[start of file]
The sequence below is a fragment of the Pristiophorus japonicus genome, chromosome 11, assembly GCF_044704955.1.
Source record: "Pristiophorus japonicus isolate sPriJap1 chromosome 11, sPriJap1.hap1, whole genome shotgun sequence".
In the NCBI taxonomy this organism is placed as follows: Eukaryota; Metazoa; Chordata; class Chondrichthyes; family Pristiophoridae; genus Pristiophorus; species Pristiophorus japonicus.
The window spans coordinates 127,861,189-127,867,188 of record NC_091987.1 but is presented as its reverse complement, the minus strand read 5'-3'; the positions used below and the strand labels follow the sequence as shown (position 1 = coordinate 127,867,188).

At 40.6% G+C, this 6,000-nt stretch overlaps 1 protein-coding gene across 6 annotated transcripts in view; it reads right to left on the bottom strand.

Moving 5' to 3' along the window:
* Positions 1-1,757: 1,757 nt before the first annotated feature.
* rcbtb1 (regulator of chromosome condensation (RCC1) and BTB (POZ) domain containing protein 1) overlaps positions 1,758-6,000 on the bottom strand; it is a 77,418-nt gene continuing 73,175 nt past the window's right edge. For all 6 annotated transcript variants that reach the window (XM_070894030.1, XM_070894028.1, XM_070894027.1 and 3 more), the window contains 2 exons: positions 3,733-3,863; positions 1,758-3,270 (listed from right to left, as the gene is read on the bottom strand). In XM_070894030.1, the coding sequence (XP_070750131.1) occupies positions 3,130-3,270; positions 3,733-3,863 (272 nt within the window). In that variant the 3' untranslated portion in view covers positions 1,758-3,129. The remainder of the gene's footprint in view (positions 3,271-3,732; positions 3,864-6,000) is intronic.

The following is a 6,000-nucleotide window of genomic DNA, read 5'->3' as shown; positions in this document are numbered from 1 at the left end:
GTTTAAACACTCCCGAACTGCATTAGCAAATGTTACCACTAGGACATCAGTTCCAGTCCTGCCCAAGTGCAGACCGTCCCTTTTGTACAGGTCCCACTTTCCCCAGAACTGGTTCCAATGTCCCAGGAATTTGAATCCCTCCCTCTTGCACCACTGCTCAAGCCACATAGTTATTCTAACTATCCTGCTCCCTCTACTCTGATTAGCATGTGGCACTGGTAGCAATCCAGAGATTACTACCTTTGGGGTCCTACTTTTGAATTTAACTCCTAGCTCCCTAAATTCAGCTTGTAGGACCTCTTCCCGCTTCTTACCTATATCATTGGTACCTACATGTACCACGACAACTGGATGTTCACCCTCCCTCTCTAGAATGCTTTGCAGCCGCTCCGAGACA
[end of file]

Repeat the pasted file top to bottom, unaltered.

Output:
The sequence below is a fragment of the Pristiophorus japonicus genome, chromosome 11, assembly GCF_044704955.1.
Source record: "Pristiophorus japonicus isolate sPriJap1 chromosome 11, sPriJap1.hap1, whole genome shotgun sequence".
In the NCBI taxonomy this organism is placed as follows: Eukaryota; Metazoa; Chordata; class Chondrichthyes; family Pristiophoridae; genus Pristiophorus; species Pristiophorus japonicus.
The window spans coordinates 127,861,189-127,867,188 of record NC_091987.1 but is presented as its reverse complement, the minus strand read 5'-3'; the positions used below and the strand labels follow the sequence as shown (position 1 = coordinate 127,867,188).

At 40.6% G+C, this 6,000-nt stretch overlaps 1 protein-coding gene across 6 annotated transcripts in view; it reads right to left on the bottom strand.

Moving 5' to 3' along the window:
* Positions 1-1,757: 1,757 nt before the first annotated feature.
* rcbtb1 (regulator of chromosome condensation (RCC1) and BTB (POZ) domain containing protein 1) overlaps positions 1,758-6,000 on the bottom strand; it is a 77,418-nt gene continuing 73,175 nt past the window's right edge. For all 6 annotated transcript variants that reach the window (XM_070894030.1, XM_070894028.1, XM_070894027.1 and 3 more), the window contains 2 exons: positions 3,733-3,863; positions 1,758-3,270 (listed from right to left, as the gene is read on the bottom strand). In XM_070894030.1, the coding sequence (XP_070750131.1) occupies positions 3,130-3,270; positions 3,733-3,863 (272 nt within the window). In that variant the 3' untranslated portion in view covers positions 1,758-3,129. The remainder of the gene's footprint in view (positions 3,271-3,732; positions 3,864-6,000) is intronic.

The following is a 6,000-nucleotide window of genomic DNA, read 5'->3' as shown; positions in this document are numbered from 1 at the left end:
GTTTAAACACTCCCGAACTGCATTAGCAAATGTTACCACTAGGACATCAGTTCCAGTCCTGCCCAAGTGCAGACCGTCCCTTTTGTACAGGTCCCACTTTCCCCAGAACTGGTTCCAATGTCCCAGGAATTTGAATCCCTCCCTCTTGCACCACTGCTCAAGCCACATAGTTATTCTAACTATCCTGCTCCCTCTACTCTGATTAGCATGTGGCACTGGTAGCAATCCAGAGATTACTACCTTTGGGGTCCTACTTTTGAATTTAACTCCTAGCTCCCTAAATTCAGCTTGTAGGACCTCTTCCCGCTTCTTACCTATATCATTGGTACCTACATGTACCACGACAACTGGATGTTCACCCTCCCTCTCTAGAATGCTTTGCAGCCGCTCCGAGACA